A Conservative MP reminded Barron that the TPD was introduced and pushed through by a Labour MEP, Linda McAvan. Barron acknowledged that he was aware of this, but reaffirmed his support for vaping.

  • MICKAEL HAMMOUDI

    Très, Très bon article, merci !

  • Henry Clayton

    citations are all apparently missing…

  • Doug Neaves

    MHRA definition of a tank must be wrong.

    The tank glass, and the definitions of tanks actually capture “machine oilers”. These wonderful devices look like earlier versions of tanks.

    An eBay search for “Myford oiler” will produce a good example, the search term “oiler” on its own is not precise enough. Myford, being a make of lathe, the ML7 lathe has two oilers on the headstock. The original Myford oiler has a glass tank, a filler mechanism, a wick, and gloriously has a wire wrapped round the wick. If the 1/8 BSP thread on the bottom was changed to m7 x .5 you could send oilers out to reviewers internationally. You would probably get at least one good review.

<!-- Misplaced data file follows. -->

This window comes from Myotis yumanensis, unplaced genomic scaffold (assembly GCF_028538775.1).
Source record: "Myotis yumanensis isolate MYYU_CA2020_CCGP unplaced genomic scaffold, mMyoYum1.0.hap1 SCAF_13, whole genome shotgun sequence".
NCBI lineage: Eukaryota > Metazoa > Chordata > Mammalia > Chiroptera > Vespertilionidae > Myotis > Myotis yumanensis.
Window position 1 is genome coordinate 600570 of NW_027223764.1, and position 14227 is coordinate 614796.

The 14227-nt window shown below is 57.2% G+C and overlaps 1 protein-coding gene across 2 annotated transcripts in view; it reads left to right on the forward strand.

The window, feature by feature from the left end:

If I had a vape shop, I would have a small amount of shelf-space dedicated to lathe parts. A few cutting tools, drill bits, machine oilers and the innumerable spare glass tubes for the oilers and lubricating oil (big bottles). I would have brochures for hobby lathes on the counter. A fair number of vapers are DIY tinkerers.

    Any “raid” by the forces of darkness would encounter a situation, that collectively they would not have enough brain power, collectively, to process.

    eBay search “Myford oiler”, or just “Myford Lathe”, for the cautious, and once satisfied that “Myford” is a safe term to search on, search “Myford oiler”.